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YEF publishes action plan to cut youth offending

Key changes are needed in police and youth justice practices to reduce youth offending, according to new recommendations from the Youth Endowment Fund (YEF).

In its new guidance report, the YEF makes seven recommendations to improve support for children who are arrested and are at a critical point in their lives. It focuses on incentivising the police to use pre-court diversion schemes, enhancing the effectiveness of the support offered and minimising referral times. The charity advocates for swift action and will push to ensure children receive appropriate support within four weeks of their arrest.

The YEF’s recommendations are based on findings from systematic reviews. They also draw on extensive consultations with practitioners, young people with lived experience and senior leaders from across children’s services and the criminal justice system. Organisations consulted include the Youth Justice Board, HM Inspectorate of Probation and the Office of the Children’s Commissioner.

Pre-court diversion schemes work by finding alternatives to formal criminal justice proceedings for children arrested for low-level or first-time offences. Research from the YEF Toolkit shows that – on average – it reduces reoffending by 13% and reduces the severity of future offences.

Despite its promise to reduce offending, the YEF highlights that the police currently lack the incentive to use certain pre-court diversion schemes when they might cut crime. Currently, when a child completes diversionary, educational or intervention activity – instead of receiving a formal sanction [known as Outcome 22] – this is not recorded as a positive outcome in the Crime Outcomes framework.

The charity also found inconsistencies in the appropriateness of the support offered to arrested children. This is partly due to variations in local funding, and police and youth justice services staff not having access to the latest research on what support is most likely to help. Referrals to pre-court diversion schemes can also be slow due to unclear referral pathways and the complexities of different agencies working together.

The YEF’s seven recommendations will tackle these issues head-on. They will serve as the cornerstone of the charity’s work for change within the youth justice system for the next five years. The organisation will collaborate closely with the government, police, youth justice services and relevant agencies to put its findings into action.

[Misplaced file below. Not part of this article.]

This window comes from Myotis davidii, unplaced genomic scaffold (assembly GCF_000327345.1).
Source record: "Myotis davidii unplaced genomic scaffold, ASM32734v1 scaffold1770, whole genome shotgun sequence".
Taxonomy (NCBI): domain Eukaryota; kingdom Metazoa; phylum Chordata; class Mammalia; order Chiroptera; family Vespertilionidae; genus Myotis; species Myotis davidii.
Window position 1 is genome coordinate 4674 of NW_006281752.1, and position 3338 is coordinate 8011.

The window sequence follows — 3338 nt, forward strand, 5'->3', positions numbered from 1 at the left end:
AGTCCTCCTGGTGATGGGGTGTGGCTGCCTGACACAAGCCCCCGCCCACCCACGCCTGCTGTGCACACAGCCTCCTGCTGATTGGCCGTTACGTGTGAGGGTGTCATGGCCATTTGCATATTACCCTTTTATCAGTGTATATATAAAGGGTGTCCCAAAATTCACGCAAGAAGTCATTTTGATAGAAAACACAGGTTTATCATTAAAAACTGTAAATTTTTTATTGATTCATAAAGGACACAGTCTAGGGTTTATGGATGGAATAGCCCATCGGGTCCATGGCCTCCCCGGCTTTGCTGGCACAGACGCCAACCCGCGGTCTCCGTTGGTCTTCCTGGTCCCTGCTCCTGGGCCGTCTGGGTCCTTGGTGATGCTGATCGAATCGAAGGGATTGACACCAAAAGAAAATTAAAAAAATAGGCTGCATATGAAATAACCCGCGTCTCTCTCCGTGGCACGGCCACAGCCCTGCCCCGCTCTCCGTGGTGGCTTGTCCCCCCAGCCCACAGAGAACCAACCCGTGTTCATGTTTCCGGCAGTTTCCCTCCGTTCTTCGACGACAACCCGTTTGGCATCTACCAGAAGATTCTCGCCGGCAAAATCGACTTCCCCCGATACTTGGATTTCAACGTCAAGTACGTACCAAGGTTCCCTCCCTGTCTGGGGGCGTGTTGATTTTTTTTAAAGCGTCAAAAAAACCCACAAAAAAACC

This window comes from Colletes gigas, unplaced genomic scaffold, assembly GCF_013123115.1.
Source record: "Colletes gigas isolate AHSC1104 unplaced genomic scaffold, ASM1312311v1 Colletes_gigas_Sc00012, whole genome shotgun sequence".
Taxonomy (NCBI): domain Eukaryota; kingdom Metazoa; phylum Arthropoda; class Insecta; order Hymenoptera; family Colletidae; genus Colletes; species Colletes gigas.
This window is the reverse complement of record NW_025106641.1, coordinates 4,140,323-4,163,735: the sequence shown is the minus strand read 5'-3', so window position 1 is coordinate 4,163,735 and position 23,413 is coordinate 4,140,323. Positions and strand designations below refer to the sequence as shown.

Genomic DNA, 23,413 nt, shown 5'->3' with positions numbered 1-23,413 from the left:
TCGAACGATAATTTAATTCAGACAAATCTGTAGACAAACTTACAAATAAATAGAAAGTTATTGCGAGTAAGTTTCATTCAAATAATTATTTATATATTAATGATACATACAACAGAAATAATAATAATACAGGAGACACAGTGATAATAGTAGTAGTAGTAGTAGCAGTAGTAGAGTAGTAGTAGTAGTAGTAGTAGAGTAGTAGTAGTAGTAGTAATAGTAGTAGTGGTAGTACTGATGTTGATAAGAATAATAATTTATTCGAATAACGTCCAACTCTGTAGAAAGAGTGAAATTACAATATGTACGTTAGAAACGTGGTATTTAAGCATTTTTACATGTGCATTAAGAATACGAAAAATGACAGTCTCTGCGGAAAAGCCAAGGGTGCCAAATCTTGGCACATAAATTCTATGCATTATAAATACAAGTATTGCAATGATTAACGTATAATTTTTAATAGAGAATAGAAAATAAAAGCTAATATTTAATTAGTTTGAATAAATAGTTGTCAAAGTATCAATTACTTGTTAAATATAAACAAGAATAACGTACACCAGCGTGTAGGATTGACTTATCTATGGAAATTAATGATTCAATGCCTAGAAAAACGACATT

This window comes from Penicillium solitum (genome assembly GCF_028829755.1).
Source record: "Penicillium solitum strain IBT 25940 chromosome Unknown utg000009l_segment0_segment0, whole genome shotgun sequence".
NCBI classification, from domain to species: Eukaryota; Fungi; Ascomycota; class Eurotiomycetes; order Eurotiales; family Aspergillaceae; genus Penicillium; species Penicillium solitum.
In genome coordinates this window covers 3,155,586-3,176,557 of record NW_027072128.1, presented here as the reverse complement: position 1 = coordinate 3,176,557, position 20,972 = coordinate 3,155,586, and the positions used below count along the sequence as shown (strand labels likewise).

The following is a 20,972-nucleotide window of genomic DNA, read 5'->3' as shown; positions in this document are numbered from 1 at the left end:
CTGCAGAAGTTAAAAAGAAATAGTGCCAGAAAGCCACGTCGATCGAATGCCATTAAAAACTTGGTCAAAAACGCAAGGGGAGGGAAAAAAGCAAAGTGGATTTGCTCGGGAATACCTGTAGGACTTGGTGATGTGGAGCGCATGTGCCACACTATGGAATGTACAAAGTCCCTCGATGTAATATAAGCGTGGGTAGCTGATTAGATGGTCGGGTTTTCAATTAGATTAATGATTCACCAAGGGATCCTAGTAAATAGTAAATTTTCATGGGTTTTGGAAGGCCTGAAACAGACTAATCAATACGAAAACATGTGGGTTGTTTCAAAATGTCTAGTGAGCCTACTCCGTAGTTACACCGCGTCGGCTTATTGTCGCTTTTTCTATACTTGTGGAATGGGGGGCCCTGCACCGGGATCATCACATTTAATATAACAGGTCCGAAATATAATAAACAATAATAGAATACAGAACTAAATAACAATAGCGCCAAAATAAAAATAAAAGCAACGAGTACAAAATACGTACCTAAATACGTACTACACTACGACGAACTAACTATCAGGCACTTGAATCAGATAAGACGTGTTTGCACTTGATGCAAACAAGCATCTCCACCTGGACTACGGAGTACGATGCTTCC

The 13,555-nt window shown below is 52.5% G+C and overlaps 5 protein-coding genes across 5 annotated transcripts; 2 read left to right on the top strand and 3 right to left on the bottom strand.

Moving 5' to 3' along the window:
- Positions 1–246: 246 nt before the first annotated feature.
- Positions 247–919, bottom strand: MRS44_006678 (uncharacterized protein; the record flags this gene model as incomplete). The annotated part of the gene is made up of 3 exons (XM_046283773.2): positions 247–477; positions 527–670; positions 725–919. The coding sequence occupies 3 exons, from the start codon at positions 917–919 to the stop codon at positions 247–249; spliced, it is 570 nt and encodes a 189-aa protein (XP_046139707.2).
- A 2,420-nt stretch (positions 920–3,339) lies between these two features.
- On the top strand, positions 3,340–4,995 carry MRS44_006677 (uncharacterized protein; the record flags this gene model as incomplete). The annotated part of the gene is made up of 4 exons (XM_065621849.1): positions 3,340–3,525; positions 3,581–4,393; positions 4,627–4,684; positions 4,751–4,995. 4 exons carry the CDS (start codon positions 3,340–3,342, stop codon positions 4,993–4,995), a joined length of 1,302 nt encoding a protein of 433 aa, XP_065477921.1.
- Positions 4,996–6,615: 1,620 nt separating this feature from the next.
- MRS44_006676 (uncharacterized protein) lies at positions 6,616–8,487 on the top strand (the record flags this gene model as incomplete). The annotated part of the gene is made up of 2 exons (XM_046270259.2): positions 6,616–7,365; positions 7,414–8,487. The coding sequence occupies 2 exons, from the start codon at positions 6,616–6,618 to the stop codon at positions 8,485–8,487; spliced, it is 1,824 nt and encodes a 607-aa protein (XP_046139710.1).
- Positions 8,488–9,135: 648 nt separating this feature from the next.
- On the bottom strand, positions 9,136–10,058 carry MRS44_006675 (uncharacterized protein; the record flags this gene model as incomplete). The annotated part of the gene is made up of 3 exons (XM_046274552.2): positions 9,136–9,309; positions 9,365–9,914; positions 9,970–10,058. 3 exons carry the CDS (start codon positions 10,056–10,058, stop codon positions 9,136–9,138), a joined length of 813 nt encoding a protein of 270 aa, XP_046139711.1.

The YEF recommends…

  1. Police have the incentives to use diversion – this means updating the crime outcomes reporting framework so that Outcome 22 is recorded as a positive outcome when applied to children.
  2. Police are confident in responding to vulnerable children – each arrest of a child should be treated as a safeguarding opportunity to identify those who are vulnerable or being exploited.
  3. Funding reflects needs – the current funding formula for youth justice services is out-of-date and does not properly reflect informal diversionary work to reduce re-offending or target it in the most important areas.
  4. Fast and effective referrals – arrested children should receive support quickly, normally within four weeks of arrest.
  5. Prioritise what works –youth justice services, policing staff and other partners should be confident on which approaches are most likely to help a child stay safe.
  6. Access to therapy – children who are arrested should be able to get access to therapy when they need it.
  7. Better data –there should be clear data on how many children receive support after arrest and what sort of support they receive.

The YEF’s recent research also highlights the need for more robust support for children who become involved in violence. The findings reveal that among teenagers who said they had committed a violent act that led to physical injury, only 1 in 10 (9%) were offered support or training to prevent it from happening again.

Jon Yates, Executive Director at the Youth Endowment Fund: “Evidence shows that supporting children when they are arrested – and are at a critical moment in their life – reduces offending. Pre-court diversion is not about being ‘soft on crime’, it’s about being ‘smart on crime’. If there are interventions that have been shown to improve the life chances of children, make our communities safer and reduce the burden on the public purse, it’s in everyone’s best interests to follow the evidence.

He adds: “Much of the YEF’s work for the first four years of our existence has been focused on the first part of our mission – to find what works to prevent children becoming involved in violence. These recommendations mark an important step forward to deliver on the second part – to build a movement to put what we learn into action. We’ll use evidence to identify what needs to change. Then work with others to push for improvements in the practices, policies and systems which impact how, when and why vulnerable children are supported.”

To download the report and read the YEF’s recommendations, please click here.